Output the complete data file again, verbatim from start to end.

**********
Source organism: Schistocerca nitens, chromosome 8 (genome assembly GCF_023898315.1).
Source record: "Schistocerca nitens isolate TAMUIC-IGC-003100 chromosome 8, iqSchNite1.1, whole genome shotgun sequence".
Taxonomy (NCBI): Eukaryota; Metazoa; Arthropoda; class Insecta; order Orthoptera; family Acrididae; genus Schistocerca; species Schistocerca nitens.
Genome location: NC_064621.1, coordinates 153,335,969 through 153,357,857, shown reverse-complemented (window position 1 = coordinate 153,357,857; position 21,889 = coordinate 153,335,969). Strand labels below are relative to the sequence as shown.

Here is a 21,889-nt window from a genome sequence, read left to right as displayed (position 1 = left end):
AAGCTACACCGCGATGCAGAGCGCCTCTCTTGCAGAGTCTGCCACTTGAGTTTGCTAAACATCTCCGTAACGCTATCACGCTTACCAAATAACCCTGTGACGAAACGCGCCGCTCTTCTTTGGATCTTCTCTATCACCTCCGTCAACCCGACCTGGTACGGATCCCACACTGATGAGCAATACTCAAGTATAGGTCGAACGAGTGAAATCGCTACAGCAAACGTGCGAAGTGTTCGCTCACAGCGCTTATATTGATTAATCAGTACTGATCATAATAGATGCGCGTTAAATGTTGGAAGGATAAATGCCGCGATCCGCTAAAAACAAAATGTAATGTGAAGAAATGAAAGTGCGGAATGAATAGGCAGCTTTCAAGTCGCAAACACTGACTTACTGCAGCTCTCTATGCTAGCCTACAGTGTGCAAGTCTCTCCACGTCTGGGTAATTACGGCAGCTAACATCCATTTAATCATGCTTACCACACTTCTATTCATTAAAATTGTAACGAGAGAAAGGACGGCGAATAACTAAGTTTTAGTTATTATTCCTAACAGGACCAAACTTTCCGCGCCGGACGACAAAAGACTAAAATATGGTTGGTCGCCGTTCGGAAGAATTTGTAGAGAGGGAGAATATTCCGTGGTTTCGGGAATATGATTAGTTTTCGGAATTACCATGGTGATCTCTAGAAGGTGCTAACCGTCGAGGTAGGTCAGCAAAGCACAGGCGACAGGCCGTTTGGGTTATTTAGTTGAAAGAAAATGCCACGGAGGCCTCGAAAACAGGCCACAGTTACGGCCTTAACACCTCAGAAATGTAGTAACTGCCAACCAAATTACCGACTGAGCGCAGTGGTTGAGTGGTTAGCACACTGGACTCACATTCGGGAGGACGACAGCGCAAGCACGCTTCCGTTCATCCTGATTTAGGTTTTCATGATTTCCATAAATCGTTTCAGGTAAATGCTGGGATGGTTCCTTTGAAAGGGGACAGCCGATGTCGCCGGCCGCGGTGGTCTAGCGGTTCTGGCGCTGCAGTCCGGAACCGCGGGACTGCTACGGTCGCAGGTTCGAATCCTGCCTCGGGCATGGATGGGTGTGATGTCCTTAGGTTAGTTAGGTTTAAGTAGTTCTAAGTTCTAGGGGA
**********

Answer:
Source organism: Schistocerca nitens, chromosome 8 (genome assembly GCF_023898315.1).
Source record: "Schistocerca nitens isolate TAMUIC-IGC-003100 chromosome 8, iqSchNite1.1, whole genome shotgun sequence".
Taxonomy (NCBI): Eukaryota; Metazoa; Arthropoda; class Insecta; order Orthoptera; family Acrididae; genus Schistocerca; species Schistocerca nitens.
Genome location: NC_064621.1, coordinates 153,335,969 through 153,357,857, shown reverse-complemented (window position 1 = coordinate 153,357,857; position 21,889 = coordinate 153,335,969). Strand labels below are relative to the sequence as shown.

Here is a 21,889-nt window from a genome sequence, read left to right as displayed (position 1 = left end):
AAGCTACACCGCGATGCAGAGCGCCTCTCTTGCAGAGTCTGCCACTTGAGTTTGCTAAACATCTCCGTAACGCTATCACGCTTACCAAATAACCCTGTGACGAAACGCGCCGCTCTTCTTTGGATCTTCTCTATCACCTCCGTCAACCCGACCTGGTACGGATCCCACACTGATGAGCAATACTCAAGTATAGGTCGAACGAGTGAAATCGCTACAGCAAACGTGCGAAGTGTTCGCTCACAGCGCTTATATTGATTAATCAGTACTGATCATAATAGATGCGCGTTAAATGTTGGAAGGATAAATGCCGCGATCCGCTAAAAACAAAATGTAATGTGAAGAAATGAAAGTGCGGAATGAATAGGCAGCTTTCAAGTCGCAAACACTGACTTACTGCAGCTCTCTATGCTAGCCTACAGTGTGCAAGTCTCTCCACGTCTGGGTAATTACGGCAGCTAACATCCATTTAATCATGCTTACCACACTTCTATTCATTAAAATTGTAACGAGAGAAAGGACGGCGAATAACTAAGTTTTAGTTATTATTCCTAACAGGACCAAACTTTCCGCGCCGGACGACAAAAGACTAAAATATGGTTGGTCGCCGTTCGGAAGAATTTGTAGAGAGGGAGAATATTCCGTGGTTTCGGGAATATGATTAGTTTTCGGAATTACCATGGTGATCTCTAGAAGGTGCTAACCGTCGAGGTAGGTCAGCAAAGCACAGGCGACAGGCCGTTTGGGTTATTTAGTTGAAAGAAAATGCCACGGAGGCCTCGAAAACAGGCCACAGTTACGGCCTTAACACCTCAGAAATGTAGTAACTGCCAACCAAATTACCGACTGAGCGCAGTGGTTGAGTGGTTAGCACACTGGACTCACATTCGGGAGGACGACAGCGCAAGCACGCTTCCGTTCATCCTGATTTAGGTTTTCATGATTTCCATAAATCGTTTCAGGTAAATGCTGGGATGGTTCCTTTGAAAGGGGACAGCCGATGTCGCCGGCCGCGGTGGTCTAGCGGTTCTGGCGCTGCAGTCCGGAACCGCGGGACTGCTACGGTCGCAGGTTCGAATCCTGCCTCGGGCATGGATGGGTGTGATGTCCTTAGGTTAGTTAGGTTTAAGTAGTTCTAAGTTCTAGGGGA